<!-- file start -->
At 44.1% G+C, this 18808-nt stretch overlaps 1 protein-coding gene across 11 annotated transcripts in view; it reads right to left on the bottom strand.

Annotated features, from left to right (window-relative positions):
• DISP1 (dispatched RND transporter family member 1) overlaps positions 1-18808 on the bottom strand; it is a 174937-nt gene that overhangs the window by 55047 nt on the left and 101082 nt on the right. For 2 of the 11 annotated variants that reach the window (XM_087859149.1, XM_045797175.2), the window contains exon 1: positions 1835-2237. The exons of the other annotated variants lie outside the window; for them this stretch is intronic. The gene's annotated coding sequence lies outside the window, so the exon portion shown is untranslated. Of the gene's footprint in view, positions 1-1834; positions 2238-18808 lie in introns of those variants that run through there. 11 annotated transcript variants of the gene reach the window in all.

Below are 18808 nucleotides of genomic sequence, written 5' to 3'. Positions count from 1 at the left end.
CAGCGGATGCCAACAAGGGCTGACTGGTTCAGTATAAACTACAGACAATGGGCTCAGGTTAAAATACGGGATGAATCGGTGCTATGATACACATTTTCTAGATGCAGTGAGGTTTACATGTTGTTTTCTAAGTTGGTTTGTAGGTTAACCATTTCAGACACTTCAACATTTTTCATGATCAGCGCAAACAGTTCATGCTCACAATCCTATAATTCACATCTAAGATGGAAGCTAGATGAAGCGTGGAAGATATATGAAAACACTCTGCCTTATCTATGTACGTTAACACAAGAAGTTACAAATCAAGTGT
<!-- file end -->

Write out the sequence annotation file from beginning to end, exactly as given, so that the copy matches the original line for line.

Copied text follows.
At 44.1% G+C, this 18808-nt stretch overlaps 1 protein-coding gene across 11 annotated transcripts in view; it reads right to left on the bottom strand.

Annotated features, from left to right (window-relative positions):
• DISP1 (dispatched RND transporter family member 1) overlaps positions 1-18808 on the bottom strand; it is a 174937-nt gene that overhangs the window by 55047 nt on the left and 101082 nt on the right. For 2 of the 11 annotated variants that reach the window (XM_087859149.1, XM_045797175.2), the window contains exon 1: positions 1835-2237. The exons of the other annotated variants lie outside the window; for them this stretch is intronic. The gene's annotated coding sequence lies outside the window, so the exon portion shown is untranslated. Of the gene's footprint in view, positions 1-1834; positions 2238-18808 lie in introns of those variants that run through there. 11 annotated transcript variants of the gene reach the window in all.

Below are 18808 nucleotides of genomic sequence, written 5' to 3'. Positions count from 1 at the left end.
CAGCGGATGCCAACAAGGGCTGACTGGTTCAGTATAAACTACAGACAATGGGCTCAGGTTAAAATACGGGATGAATCGGTGCTATGATACACATTTTCTAGATGCAGTGAGGTTTACATGTTGTTTTCTAAGTTGGTTTGTAGGTTAACCATTTCAGACACTTCAACATTTTTCATGATCAGCGCAAACAGTTCATGCTCACAATCCTATAATTCACATCTAAGATGGAAGCTAGATGAAGCGTGGAAGATATATGAAAACACTCTGCCTTATCTATGTACGTTAACACAAGAAGTTACAAATCAAGTGT